Along with creating a strong technical foundation, the college is committed to helping students enhance non-technical competencies such as communication, leadership, teamwork and ethics.

Luke Bogus, a College of Engineering and Raikes School of Computer Science graduate, began his professional career as a program manager for Microsoft in Washington State. He is now a product manager for Vial, a biotech company that is based out of San Francisco.

“UNL prepared me to work at one of the biggest tech companies in the world,” Bogus said. “Eventually, I hope to bring my collective experiences back to Nebraska.”

A Perfect Combination of Experience

Why are College of Engineering graduates so popular? Part of the reason is their fully accredited Big Ten engineering education.

Another reason is the Complete Engineer® program, which is unique in the country. The program provides students with essential skills that are important to succeed in the workforce, including communication, leadership, ethics and professional responsibility.

“We developed the Complete Engineer® program to give our students a rich, deep set of experiences and skills in the non-technical area. This ensures that they're better prepared for their professional roles,” Pérez said.

“We developed the Complete Engineer® program to give our students a rich, deep set of experiences and skills in the non-technical area. This ensures that they're better prepared for their professional roles.”

—Dean Lance C. Pérez

“The vast majority of our students complete at least one internship, so they've also had practical experience. We're fortunate that Nebraska companies have been great partners with us in providing students with internships.”

At the end of the day, College of Engineering students graduate with a world-class technical education in engineering, construction or computing, a set of non-technical skills and work experience—fully prepared to enter the workforce.

Growing the Research Enterprise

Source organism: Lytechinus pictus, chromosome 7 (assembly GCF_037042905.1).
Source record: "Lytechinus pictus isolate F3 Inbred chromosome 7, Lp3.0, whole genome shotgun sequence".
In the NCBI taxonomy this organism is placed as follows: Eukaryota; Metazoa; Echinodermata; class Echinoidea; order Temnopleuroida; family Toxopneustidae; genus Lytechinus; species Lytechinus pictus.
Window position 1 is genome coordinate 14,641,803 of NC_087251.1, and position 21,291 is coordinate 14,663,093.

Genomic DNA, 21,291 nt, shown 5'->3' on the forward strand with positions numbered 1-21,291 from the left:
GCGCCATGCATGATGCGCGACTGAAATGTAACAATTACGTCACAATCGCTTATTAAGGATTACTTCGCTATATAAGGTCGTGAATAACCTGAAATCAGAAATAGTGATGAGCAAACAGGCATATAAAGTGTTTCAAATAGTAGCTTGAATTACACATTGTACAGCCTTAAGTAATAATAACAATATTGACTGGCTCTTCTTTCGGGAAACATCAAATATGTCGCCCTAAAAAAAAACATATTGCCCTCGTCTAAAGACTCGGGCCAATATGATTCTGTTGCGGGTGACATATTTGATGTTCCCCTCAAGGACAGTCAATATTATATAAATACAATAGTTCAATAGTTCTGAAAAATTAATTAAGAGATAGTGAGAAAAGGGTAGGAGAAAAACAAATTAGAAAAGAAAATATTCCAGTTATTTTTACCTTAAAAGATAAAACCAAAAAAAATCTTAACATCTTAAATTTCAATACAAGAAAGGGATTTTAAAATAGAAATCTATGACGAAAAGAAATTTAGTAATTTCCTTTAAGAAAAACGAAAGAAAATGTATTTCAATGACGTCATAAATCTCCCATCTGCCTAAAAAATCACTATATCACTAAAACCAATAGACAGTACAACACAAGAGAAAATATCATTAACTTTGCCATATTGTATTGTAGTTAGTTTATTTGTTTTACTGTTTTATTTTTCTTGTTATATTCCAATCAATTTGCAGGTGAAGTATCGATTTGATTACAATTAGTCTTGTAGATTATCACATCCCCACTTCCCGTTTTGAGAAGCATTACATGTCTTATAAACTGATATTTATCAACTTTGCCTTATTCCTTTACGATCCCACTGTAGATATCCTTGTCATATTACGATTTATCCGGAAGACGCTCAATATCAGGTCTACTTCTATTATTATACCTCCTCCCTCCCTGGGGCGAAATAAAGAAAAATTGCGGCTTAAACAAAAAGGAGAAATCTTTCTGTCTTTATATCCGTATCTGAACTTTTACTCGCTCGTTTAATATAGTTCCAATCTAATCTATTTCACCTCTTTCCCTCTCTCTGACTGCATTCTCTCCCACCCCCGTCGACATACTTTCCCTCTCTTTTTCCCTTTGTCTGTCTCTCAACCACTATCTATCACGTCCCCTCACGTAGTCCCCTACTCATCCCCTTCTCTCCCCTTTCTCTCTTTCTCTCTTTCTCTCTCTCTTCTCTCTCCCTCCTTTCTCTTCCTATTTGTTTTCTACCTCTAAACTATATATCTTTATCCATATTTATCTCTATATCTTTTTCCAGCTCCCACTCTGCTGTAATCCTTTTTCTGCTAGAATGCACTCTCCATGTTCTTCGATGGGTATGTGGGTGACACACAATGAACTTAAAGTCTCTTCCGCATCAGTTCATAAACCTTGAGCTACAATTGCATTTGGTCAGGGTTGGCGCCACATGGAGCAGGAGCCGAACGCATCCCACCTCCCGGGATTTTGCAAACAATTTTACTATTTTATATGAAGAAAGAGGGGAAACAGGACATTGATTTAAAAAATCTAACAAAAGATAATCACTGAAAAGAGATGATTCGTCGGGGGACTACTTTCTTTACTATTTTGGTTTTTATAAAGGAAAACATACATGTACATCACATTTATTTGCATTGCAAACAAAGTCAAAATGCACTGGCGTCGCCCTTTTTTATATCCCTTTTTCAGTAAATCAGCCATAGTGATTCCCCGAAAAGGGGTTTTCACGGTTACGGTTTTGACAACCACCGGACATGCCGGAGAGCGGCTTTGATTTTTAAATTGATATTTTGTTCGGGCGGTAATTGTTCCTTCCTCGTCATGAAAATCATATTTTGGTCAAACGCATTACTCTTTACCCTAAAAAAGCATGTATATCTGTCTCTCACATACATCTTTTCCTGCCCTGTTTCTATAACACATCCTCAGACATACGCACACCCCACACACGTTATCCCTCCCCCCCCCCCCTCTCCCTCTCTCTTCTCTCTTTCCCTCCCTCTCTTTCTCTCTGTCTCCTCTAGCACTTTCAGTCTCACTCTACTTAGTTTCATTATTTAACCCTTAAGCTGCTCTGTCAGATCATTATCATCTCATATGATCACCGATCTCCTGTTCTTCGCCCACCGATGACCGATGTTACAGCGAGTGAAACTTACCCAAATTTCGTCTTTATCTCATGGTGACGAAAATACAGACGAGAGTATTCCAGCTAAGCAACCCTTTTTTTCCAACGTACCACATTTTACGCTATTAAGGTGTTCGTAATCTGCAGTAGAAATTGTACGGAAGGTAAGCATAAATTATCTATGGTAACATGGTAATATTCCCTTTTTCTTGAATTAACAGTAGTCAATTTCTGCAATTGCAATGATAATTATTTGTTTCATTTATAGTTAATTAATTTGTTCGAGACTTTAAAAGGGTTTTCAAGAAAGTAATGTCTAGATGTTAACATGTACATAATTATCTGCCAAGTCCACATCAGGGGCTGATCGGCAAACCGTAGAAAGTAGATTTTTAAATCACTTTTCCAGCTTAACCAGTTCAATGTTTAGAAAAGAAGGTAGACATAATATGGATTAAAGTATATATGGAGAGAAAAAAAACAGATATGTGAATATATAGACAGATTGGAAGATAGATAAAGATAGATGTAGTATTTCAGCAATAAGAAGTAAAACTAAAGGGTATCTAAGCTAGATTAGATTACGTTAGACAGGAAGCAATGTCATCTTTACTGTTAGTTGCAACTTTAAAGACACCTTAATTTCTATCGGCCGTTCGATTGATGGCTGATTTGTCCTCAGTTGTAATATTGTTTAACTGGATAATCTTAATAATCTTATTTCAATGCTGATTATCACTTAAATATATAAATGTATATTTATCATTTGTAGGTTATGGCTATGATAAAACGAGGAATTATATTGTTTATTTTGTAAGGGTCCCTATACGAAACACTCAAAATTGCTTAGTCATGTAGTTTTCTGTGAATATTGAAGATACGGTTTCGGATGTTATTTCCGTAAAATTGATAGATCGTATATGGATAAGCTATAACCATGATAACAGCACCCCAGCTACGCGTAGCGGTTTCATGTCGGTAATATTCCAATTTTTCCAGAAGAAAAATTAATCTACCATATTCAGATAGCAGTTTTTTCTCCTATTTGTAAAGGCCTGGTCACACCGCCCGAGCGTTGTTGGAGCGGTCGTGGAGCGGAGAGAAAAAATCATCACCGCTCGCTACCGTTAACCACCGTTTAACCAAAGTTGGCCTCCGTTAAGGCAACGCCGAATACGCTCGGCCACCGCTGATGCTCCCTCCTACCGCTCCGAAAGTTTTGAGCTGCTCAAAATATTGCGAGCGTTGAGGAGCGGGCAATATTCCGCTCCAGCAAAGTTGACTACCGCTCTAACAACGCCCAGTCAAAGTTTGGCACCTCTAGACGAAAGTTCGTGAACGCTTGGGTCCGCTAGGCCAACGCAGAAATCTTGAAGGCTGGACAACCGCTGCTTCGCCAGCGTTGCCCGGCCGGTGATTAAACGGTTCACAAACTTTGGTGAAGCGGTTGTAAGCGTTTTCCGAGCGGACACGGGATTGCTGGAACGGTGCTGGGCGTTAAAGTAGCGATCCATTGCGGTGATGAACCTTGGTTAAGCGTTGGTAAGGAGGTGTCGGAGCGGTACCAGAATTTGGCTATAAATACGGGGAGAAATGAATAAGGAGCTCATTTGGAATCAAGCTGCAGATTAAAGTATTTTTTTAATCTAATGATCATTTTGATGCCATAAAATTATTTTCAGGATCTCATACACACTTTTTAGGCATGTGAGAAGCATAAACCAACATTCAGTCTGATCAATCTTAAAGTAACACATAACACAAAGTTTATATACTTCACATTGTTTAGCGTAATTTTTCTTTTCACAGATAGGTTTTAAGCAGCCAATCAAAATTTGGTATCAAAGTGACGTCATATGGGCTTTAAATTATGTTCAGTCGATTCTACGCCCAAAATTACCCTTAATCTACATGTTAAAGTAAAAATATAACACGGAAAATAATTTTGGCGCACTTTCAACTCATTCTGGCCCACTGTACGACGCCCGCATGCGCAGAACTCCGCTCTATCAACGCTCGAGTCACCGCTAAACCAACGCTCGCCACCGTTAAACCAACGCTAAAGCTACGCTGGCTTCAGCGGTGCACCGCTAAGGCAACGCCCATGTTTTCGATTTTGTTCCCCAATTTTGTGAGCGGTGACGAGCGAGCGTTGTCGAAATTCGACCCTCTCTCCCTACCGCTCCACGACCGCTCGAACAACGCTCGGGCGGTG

The College of Engineering is focused on driving economic development in the state and the region—while solving problems of global importance. Engineering and technology research plays an important role.

“With respect to research goals, we’ve boiled it down to two numbers. First, we want to grow our graduate student population from 590 students to 1,100 students. Second, we want to grow our research expenditures from $33 million to $125 million,” Pérez said.

“You need good faculty to attract and keep students. You need good faculty to do great research. And ultimately, industry looks to good faculty to help them solve problems.”

Drone Amplified’s fireball-dropping drones are on the frontlines of wildfire prevention—reducing huge wildfires by using fire in a safe and managed way.

Faculty can also create new jobs and more opportunities for engineering graduates through startup companies.

One of these companies is , which puts drones to work managing wildfires and controlled burns. Its fireball-dropping drones are on the —reducing huge wildfires by using fire in a safe and managed way. The company was founded by Dr. Carrick Detweiler, a College of Engineering faculty member.

“Drone Amplified hires graduates who may have otherwise taken jobs out of state. Half of our current employees are UNL graduates,” Detweiler said. “We also bring people to Nebraska—we’ve had employees who came back to Nebraska to join the company.”

Drone Amplified also involves undergraduate students in research.

“This gives students a leg up in being able to see the practical applications of their courses. They learn to bring together multiple skills to solve real-world problems,” Detweiler said.

“Drone Amplified hires graduates who may have otherwise taken jobs out of state. Half of our current employees are UNL graduates. We also bring people to Nebraska—we’ve had employees who came back to Nebraska to join the company.”

—Dr. Carrick Detweiler, School of Computing

Looking Forward to the Future

If you stand outside of the current College of Engineering complex, you’ll see a sleek glass and steel building rising nearby, nearly completed. This is Kiewit Hall, funded with a $25 million naming gift from Kiewit Corporation and the support of other generous individuals, corporations and foundations. When it opens for classes in Spring 2024, Kiewit Hall will be one of the nation's premier engineering education facilities. It will also help to support Pérez's growth goals.

“Reputation and rankings matter in the engineering world. We want more companies to look to Nebraska and to the University of Nebraska–Lincoln College of Engineering as one of their top choices for their future workforce,” Pérez said.

“We want to be such a source of talent that companies start to locate all over Nebraska to access our students and faculty.”